Inevitably there are reasons why this “union all” coding strategy won’t work everywhere you might hope – even in 11g you could get fooled by the appearance of deterministic functions; but now in 12c you could also get fooled in some cases if you try running parallel queries when all the branches of a union all can be made to run concurrently (see the /*+ PQ_CONCURRENT_UNION(@qb_name) */ hint (see footnote 2).


Footnote 1: Technically the “‘;” is supposed to be a seperator, it’s a historical quirk that Oracle Corp. also allowed it’s appearance at the end of an SQL statement to be interpreted as an instruction to execute the statement.

Footnote 2: The pq_conncurrent_union()  hint is currently subject to bug no. 15851422: the hint has to address the query block which, for a “top-level” union all, will probably be “set$1”.



  1. Hi Jonathan,

    Do you have example of code where slowdown function didn’t work ?
    I did some simple tests during weekend –
    and inline PL/SQL with sleep inside works OK for me.

    I had a problem with arraysize set to 1 – it works for 1st row only, all subsequent rows are return in pairs when SQL is used.


    Comment by Marcin Przepiorowski — July 1, 2013 @ 8:02 am BST Jul 1,2013 | Reply

  2. Marcin,

    I don’t know what happened to my edits, but a great chunk of the post disappeared at some point – luckily it was available in an autosave, so I think I’ve got everything back.
    I’m not expecting the slowdown function itself to fail – but I am cautious about Oracle “over-optimising” if you use it more than once in a single query, and doing some sort of function-call caching. The type of example I had in mind was the sort of thing I did to emulate v$session_wait_history ( ) some years ago.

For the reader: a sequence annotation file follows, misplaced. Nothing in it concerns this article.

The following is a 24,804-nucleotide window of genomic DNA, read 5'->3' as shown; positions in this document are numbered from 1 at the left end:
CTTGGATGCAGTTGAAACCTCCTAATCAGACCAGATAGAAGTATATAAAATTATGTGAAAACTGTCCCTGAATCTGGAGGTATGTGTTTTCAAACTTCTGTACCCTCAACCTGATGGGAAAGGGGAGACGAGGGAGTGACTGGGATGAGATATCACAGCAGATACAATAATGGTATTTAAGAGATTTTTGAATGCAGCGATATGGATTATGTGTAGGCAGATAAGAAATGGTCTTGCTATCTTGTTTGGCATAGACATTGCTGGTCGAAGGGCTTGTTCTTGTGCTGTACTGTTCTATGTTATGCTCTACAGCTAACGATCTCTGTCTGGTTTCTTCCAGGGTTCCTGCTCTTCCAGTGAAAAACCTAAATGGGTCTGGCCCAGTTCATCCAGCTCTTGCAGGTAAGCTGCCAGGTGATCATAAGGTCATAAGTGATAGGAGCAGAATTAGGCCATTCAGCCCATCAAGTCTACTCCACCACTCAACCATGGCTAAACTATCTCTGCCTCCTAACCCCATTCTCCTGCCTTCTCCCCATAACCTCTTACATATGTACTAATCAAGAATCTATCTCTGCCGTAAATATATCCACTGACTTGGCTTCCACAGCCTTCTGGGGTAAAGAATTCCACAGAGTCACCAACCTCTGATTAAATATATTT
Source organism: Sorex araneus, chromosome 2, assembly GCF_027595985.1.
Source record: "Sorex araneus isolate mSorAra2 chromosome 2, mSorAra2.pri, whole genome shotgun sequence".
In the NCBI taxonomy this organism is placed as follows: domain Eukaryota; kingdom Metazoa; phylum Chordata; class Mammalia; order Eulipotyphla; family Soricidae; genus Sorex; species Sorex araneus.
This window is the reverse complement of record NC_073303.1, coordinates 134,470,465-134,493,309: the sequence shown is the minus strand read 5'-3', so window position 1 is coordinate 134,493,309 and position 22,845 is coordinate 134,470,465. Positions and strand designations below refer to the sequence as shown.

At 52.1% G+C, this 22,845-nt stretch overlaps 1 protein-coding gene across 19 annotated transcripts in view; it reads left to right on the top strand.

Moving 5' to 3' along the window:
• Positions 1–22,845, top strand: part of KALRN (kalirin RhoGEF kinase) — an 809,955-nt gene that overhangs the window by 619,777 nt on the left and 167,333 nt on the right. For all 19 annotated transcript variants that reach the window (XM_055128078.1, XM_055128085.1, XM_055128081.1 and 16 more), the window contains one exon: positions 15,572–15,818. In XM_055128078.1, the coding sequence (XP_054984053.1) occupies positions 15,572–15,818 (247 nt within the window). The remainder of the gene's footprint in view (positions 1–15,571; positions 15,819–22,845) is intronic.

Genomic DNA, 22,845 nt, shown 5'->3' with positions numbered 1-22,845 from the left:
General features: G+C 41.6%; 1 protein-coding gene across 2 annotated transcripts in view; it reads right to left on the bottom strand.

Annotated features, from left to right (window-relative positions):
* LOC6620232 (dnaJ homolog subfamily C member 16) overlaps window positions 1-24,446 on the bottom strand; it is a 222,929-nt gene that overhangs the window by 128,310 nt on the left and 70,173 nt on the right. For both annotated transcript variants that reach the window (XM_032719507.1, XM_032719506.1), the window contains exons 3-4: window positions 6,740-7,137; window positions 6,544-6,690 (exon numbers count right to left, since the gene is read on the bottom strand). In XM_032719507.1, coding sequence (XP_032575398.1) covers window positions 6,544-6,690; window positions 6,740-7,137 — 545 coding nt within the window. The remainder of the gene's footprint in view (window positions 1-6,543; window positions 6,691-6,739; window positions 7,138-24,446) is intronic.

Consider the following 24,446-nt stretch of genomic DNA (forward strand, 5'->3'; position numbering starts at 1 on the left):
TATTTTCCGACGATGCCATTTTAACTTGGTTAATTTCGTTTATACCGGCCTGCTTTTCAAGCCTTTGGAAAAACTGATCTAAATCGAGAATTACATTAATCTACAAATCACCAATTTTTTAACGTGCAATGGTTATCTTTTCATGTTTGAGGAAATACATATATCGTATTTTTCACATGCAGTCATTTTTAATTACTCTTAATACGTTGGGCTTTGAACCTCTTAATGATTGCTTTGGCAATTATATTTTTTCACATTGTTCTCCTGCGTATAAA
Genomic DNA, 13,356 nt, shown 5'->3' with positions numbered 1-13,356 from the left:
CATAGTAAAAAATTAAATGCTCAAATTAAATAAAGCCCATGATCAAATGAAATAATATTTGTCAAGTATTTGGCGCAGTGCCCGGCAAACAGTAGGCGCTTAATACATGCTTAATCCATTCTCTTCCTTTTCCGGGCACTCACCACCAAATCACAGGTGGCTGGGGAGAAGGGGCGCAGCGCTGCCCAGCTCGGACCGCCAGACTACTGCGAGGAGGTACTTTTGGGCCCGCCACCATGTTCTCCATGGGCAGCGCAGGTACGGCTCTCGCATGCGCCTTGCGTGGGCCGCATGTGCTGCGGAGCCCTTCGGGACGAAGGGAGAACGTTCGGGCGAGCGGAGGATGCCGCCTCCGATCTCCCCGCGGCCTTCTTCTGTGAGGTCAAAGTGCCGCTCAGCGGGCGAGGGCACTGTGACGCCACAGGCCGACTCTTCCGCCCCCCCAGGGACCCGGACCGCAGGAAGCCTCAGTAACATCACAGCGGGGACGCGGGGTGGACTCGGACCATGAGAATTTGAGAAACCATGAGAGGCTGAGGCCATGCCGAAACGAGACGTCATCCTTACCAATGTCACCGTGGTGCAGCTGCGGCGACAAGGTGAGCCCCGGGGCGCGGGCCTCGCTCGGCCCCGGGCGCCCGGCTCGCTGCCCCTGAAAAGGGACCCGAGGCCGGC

I haven’t yet created an example where determinism causes a problem – in fact when I created the equivalent of my session wait history view in 12c it looked as if I couldn’t make the inline view deterministic anyway (at least, not across the branches of the union all).

    Your oddity with SQL*Plus may be related to the way that it doesn’t allow you to set arraysize to 1 – or rather, it lets you set it, but then ignores your requirement and runs with an arraysize of 2. If you enable SQL trace you can see that there’s a first fetch of 1 row and every subsequent fetch gets two rows at a time.

    Comment by Jonathan Lewis — July 1, 2013 @ 4:17 pm BST Jul 1,2013 | Reply

  3. […] a comment from Marcin Przepiorowski on my last post, it crossed my mind to check whether “with” functions can be […]

    Pingback by 12c Determinism | Oracle Scratchpad — July 1, 2013 @ 4:55 pm BST Jul 1,2013 | Reply

  4. For more information, take a look at Tim Hall’s article – which also mentions the 12c “pragma udf” that you can apply to a “normal” function – resulting in performance that appears to be quicker than inline functions ! (And which may also give you the benefit of allowing you to define the function as deterministic.)

    Comment by Jonathan Lewis — July 3, 2013 @ 11:52 am BST Jul 3,2013 | Reply

  5. […] Here’s the modelling query, with a little infrastructure to examine the workload. Note that this will only run on 12c because of the inline PL/SQL function I’ve used for slowing the query down. […]

    Pingback by Result Cache 2 | Oracle Scratchpad — September 28, 2015 @ 8:50 am BST Sep 28,2015 | Reply

  6. […] simple SQL statements to takes deltas of dynamic performance views. The example I supplied was for v$event_histogram but I’ve just been prompted by a question on ODC to supply a couple more – […]

    Pingback by 12c Snapshots | Oracle Scratchpad — March 6, 2019 @ 10:35 am GMT Mar 6,2019 | Reply